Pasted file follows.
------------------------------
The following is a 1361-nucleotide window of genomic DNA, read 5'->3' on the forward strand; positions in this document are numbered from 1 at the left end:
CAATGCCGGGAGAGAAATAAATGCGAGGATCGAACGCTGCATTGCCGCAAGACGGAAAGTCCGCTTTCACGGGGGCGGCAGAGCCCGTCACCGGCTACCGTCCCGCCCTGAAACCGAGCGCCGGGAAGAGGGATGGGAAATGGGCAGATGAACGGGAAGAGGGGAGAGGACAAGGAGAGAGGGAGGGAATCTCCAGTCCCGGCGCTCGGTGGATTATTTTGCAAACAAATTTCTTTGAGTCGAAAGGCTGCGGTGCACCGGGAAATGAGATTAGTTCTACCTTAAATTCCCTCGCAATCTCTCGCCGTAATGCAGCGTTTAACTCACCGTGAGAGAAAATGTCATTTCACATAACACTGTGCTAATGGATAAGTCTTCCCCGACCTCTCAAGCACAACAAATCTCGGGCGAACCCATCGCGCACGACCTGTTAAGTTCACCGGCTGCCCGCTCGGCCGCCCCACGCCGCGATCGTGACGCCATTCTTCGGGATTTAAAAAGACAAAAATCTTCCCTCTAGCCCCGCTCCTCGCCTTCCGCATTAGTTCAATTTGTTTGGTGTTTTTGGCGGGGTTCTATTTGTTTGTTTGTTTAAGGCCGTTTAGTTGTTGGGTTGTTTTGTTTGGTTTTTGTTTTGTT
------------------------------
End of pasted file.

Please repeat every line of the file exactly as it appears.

The following is a 1361-nucleotide window of genomic DNA, read 5'->3' on the forward strand; positions in this document are numbered from 1 at the left end:
CAATGCCGGGAGAGAAATAAATGCGAGGATCGAACGCTGCATTGCCGCAAGACGGAAAGTCCGCTTTCACGGGGGCGGCAGAGCCCGTCACCGGCTACCGTCCCGCCCTGAAACCGAGCGCCGGGAAGAGGGATGGGAAATGGGCAGATGAACGGGAAGAGGGGAGAGGACAAGGAGAGAGGGAGGGAATCTCCAGTCCCGGCGCTCGGTGGATTATTTTGCAAACAAATTTCTTTGAGTCGAAAGGCTGCGGTGCACCGGGAAATGAGATTAGTTCTACCTTAAATTCCCTCGCAATCTCTCGCCGTAATGCAGCGTTTAACTCACCGTGAGAGAAAATGTCATTTCACATAACACTGTGCTAATGGATAAGTCTTCCCCGACCTCTCAAGCACAACAAATCTCGGGCGAACCCATCGCGCACGACCTGTTAAGTTCACCGGCTGCCCGCTCGGCCGCCCCACGCCGCGATCGTGACGCCATTCTTCGGGATTTAAAAAGACAAAAATCTTCCCTCTAGCCCCGCTCCTCGCCTTCCGCATTAGTTCAATTTGTTTGGTGTTTTTGGCGGGGTTCTATTTGTTTGTTTGTTTAAGGCCGTTTAGTTGTTGGGTTGTTTTGTTTGGTTTTTGTTTTGTT